As one chapter closes, for countless teenagers, another is set to begin.
"It was an awesome experience," Spokane Chiefs forward Kailer Yamamoto said. "Being able to go to school in my hometown--go to school with my friends (was great). My teachers at Mead High School did a phenomenal job with me. I give them a lot of credit."
For Kailer Yamamoto, the next chapter looks different from most.
"Hopefully, I'll be able to sleep a little bit more in," Yamamoto said. "It's the best I don't have to do anymore school work."
This week Yamamoto will get a clearer idea of what his future holds.
"It's going to be a surreal moment for me in my life," the 18-year-old said. "Growing up in Spokane, I never thought I'd be here."
The Chiefs star is projected to get picked in the first round of the NHL Draft.
"It's stressful," Yamamoto added.
Months of gearing up has included everything from interviews with teams, to the grueling physical tests at the pre-draft combine.
"My first couple were just brutal. I'm pretty sure the teams thought I was not smart," Yamamoto said with a laugh. "They push you to your max."
But, no matter how well he performs in front of scouts and coaches, there is one characteristic he cannot change.
"I'm one of the smaller guys in the draft," Yamamoto said.
Yamamoto is putting in the necessary effort in the offseason after spending the last three winters terrorizing the WHL. Yet, he keeps hearing about how he does not quite measure up.
"I definitely think I've turned a little bit of heads." Yamamoto said. "It still makes me mad a little bit when people talk about (my size), but I think I kind of like it because it gives me that drive inside where I want to prove every time I'm on the ice that I'm the best player on the ice and that I can play with anybody. It doesn't matter the size."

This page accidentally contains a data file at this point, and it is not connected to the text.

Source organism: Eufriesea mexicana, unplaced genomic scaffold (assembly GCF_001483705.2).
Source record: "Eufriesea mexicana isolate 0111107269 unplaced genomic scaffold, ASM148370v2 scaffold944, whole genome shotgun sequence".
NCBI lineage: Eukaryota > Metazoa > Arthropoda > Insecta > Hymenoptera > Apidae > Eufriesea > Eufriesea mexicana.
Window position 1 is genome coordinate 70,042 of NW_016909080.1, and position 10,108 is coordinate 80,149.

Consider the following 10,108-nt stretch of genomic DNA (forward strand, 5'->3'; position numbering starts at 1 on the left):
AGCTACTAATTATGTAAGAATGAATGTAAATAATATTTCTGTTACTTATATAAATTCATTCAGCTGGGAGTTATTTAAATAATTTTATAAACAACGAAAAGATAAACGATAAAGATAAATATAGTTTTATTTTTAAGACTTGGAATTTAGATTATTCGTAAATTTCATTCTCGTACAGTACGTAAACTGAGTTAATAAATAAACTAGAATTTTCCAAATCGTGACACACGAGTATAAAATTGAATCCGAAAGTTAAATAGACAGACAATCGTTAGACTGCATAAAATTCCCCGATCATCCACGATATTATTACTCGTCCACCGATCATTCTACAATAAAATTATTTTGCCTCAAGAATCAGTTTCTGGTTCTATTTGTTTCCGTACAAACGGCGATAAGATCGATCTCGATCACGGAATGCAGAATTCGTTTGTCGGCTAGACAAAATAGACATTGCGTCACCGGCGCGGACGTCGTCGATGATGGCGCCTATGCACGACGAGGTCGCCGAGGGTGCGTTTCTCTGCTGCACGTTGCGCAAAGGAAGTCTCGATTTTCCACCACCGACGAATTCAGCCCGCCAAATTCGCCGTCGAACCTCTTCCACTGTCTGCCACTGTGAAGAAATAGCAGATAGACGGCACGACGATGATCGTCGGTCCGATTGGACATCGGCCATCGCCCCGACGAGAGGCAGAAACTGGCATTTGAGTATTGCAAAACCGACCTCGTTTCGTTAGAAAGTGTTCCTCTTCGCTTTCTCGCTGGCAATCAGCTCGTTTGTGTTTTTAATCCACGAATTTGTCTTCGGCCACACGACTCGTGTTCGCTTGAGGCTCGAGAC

It is a story this town has seen before with Tampa Bay Lightning stud, Tyler Johnson.
"(Johnson) made that path pretty easy for me, took out all the bushes and stuff so I'm really looking to follow that path," Yamamoto, who knows Johnson well, said.
Johnson was also bred in Spokane, and like Yamamoto, stands is a few inches south of six feet tall. That kept him from getting drafted - a minor obstacle on his road to NHL stardom.
"(Johnson) tells me all the time 'don't listen to people who don't believe in you, believe in yourself and believe in the people that believe in you...believe that you can do anything on that ice whether you're big or small.'"
Yamamoto is further proof of that - which is why he will hear his name called this week by a team who shares that belief in the electrifying forward - and wants to make sure they are part of his next chapter.
"It's been my dream ever since I stepped on the ice," Yamamoto, who scored 99 points for the Chiefs last season, said. "Whichever team takes me, it's going to be my new favorite team. I'm going to love it and take in every moment."